Zorbing: Adventures in a Hamster Ball

OzBall - Zorbing on the Gold Coast
OzBall – Zorbing on the Gold Coast


It was a cloudy day, but we headed down the M1 towards the Gold Coast. Arriving at our destination around 9/9:30AM. Destination: OzBall.

It was about a year ago I had seen video of this amazing, thrilling ride. A weatherman on Sunrise 7 strapped inside a huge plastic ball rolled down a hill. This is called zorbing. Apparently it has been around for decades and can be found in quite a few countries. I knew I must try this on my next trip to Australia. Despite bewildered looks and headshakes from my family, I was going zorbing.

We left the car in the car park and walked through a field to the entrance to OzBall Park. It’s a little off the beaten track. But there it was, a huge grassy hill, the zorb shining in all its glory at the top. Beckoning, if we dare.

OzBall has two zorbs. One is the Hydro Ride where 1-3 riders slosh around in water within the zorb. To me, it’s what being trapped in the washing machine on the delicate cycle would look like. The other is the Harness Ride. The real deal; where you’re strapped to the wall of the zorb facing your fellow zorber, all zany-eyed and excited because you’re a self-described thrill seeker! Little did I know that ride was to exert every known (and unknown) calculable physical force on my body. There was no line or wait for the harness ride. Hmmm.

The Zorb (The Hamster Ball)

You enter the zorb by pulling yourself through a tunnel-like entrance. The zorb is massive – measuring about 3 metres (10 ft) in diameter. Tucked inside is an inner orb about 2 metres (6 ft 7 in). The space between the two orbs creates a shock absorbing, air cushion, connected by hundreds of small nylon strings. The tough, durable plastic is approximately 0.8 millimetres (0.03 in) thick. Shackled securely in my seat by 3 safety mechanisms: the chest harness, lap belt and ankle restraints; I felt completely safe.

The Ride

140 metres (459 ft) is not a long distance. And the speed seemed along the lines of a kid’s carnival ride, reaching up to 30 KPH (19 MPH). I didn’t factor into account the slope of the hill. And it’s not merely an up and down motion, but a side-to-side motion as well. I think you can see where I am going with this. I got way more than the adrenaline rush I bargained for. No projectile vomit or anything of the sort. Just a lot of screaming and wishing for it to be over. It seemed an eternity had passed. The zorb paused. The zorb started moving again. More screaming. The only words I could get out of my mouth were, “Oh, it’s not over yet!” Rolling down the hill, eyes open, eyes shut, trying to stare out the porthole at the grass to fixate my glaze on a constant sight. Finally. The. Zorb. Stopped.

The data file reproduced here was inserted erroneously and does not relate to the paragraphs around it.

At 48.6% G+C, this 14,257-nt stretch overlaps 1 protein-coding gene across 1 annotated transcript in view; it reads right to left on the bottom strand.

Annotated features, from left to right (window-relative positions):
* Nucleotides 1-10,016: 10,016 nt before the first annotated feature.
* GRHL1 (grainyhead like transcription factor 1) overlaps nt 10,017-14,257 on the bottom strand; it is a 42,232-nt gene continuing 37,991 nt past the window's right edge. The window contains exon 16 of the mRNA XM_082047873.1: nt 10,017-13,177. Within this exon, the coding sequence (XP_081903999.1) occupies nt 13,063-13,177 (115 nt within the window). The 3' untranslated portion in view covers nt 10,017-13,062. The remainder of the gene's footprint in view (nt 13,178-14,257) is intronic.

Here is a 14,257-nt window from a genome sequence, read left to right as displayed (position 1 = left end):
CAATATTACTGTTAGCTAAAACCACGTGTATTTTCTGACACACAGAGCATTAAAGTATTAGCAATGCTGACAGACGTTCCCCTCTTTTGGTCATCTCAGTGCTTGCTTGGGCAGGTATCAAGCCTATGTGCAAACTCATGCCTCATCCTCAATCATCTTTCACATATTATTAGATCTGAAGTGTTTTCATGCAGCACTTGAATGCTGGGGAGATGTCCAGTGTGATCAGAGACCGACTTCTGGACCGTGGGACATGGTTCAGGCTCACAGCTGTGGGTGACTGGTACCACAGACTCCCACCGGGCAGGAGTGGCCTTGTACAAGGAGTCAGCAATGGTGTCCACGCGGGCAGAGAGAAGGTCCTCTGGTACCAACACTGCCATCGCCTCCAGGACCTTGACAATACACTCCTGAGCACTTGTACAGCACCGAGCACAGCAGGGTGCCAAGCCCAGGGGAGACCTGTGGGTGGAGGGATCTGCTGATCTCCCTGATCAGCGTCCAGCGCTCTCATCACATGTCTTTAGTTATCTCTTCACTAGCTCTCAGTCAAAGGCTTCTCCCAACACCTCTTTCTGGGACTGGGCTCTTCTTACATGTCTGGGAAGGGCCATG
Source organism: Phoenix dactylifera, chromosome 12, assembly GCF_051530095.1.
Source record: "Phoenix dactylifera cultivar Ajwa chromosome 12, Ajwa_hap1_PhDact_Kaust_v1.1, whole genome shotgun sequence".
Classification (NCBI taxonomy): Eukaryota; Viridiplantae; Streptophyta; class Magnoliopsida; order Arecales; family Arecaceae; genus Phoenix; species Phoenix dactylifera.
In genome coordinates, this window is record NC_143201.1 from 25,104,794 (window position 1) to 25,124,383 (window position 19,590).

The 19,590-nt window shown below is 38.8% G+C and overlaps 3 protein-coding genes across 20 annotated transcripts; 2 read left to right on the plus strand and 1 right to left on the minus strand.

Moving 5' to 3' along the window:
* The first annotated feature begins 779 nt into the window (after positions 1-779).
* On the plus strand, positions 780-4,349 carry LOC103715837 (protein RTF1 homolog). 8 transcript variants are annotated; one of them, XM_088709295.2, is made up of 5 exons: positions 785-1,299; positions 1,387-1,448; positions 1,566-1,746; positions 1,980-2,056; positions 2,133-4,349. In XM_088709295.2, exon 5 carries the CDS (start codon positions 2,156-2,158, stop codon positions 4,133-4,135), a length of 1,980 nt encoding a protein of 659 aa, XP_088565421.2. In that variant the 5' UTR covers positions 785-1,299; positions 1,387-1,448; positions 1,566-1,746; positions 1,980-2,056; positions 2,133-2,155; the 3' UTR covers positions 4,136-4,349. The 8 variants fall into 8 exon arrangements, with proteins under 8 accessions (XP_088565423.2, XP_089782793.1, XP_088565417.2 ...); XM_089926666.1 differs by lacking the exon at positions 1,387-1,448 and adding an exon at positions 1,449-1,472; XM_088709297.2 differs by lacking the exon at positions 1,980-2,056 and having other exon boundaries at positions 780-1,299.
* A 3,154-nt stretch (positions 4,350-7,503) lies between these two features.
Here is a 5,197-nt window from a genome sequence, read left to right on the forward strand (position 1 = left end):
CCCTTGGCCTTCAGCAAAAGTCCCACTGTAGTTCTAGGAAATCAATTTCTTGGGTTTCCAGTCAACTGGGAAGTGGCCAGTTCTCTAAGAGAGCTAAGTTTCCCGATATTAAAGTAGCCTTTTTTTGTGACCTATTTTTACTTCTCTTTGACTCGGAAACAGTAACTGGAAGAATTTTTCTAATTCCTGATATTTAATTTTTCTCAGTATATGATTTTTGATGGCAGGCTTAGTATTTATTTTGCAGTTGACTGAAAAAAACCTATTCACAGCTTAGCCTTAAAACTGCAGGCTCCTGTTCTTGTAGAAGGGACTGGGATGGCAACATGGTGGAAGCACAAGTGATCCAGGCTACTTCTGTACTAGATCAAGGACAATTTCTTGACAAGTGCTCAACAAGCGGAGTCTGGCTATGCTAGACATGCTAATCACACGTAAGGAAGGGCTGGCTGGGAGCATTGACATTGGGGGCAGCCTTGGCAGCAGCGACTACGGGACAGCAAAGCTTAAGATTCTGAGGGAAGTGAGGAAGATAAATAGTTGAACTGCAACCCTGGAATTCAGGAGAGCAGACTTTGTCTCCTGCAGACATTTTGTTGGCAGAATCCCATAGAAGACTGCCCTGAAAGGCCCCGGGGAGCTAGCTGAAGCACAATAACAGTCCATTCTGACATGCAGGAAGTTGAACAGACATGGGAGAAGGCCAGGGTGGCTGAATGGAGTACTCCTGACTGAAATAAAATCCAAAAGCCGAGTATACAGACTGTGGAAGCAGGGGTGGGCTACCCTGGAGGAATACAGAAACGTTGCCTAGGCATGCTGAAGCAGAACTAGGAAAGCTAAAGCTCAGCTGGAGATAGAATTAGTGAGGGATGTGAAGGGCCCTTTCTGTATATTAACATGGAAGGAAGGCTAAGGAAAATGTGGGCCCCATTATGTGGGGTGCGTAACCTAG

Lawnmower martini. Not sure what that is, but that’s what I felt like. I could hardly speak, but got out of that zorb as fast as possible. Slight dizziness, wobbly, and an insane amount of belching from all the air trapped inside my stomach. The OzBall operators offered us a free hydro ride for being such good sports. I politely declined the invitation.

Why Zorbing?

The point of this story is that it is an incredible opportunity for learning about physics! And how fun science can be when applied to wacky and crazy ideas! I always wanted to go to the theme park on a field trip to ride roller coasters and learn about the forces at work. OK, I really just wanted to ride roller coasters. Man, some science classes were so lucky!

Whether it’s an activity like zorbing, or riding roller coasters, biking, skiing or skateboarding, science is involved. Tools working in tandem with the human body for the benefit of amusement. How far you decide to delve into the science behind each is up to you. I believe that is how to keep science fun and entertaining and keep the kids coming back from more. Education could take a cue from zorbing’s playbook – just let go and roll down the hill.

As for me, I’m glad I tried it; ticked the zorbing experience box. If you saw that episode of Modern Family where Phil does everything in his power to remain a roller coaster fanatic so he can retain that bond with his son, Luke; then you know what I’m talking about. But I’m going to lock this one away and slowly try to rebuild my street cred. (Thank goodness we didn’t opt for the video!)

Warning: Zorbing has been labelled an “adventure sport”, like bungee jumping or skydiving and can be dangerous if the right precautions are not taken. Even riding a roller coaster can sometimes end in tragic results. Deaths from zorbing have occurred, one in Russia just last week. A grassy hill with a catch containment system at the bottom is much different than going down a snowy, rocky mountain. Exercise your best judgement and caution if you are going to attempt zorbing.


Cite this article:
Burnes K (2013-01-17 00:34:00). Zorbing: Adventures in a Hamster Ball. Australian Science. Retrieved: Jun 18, 2024, from http://ozscience.com/news/zorbing-adventures-in-a-hamster-ball/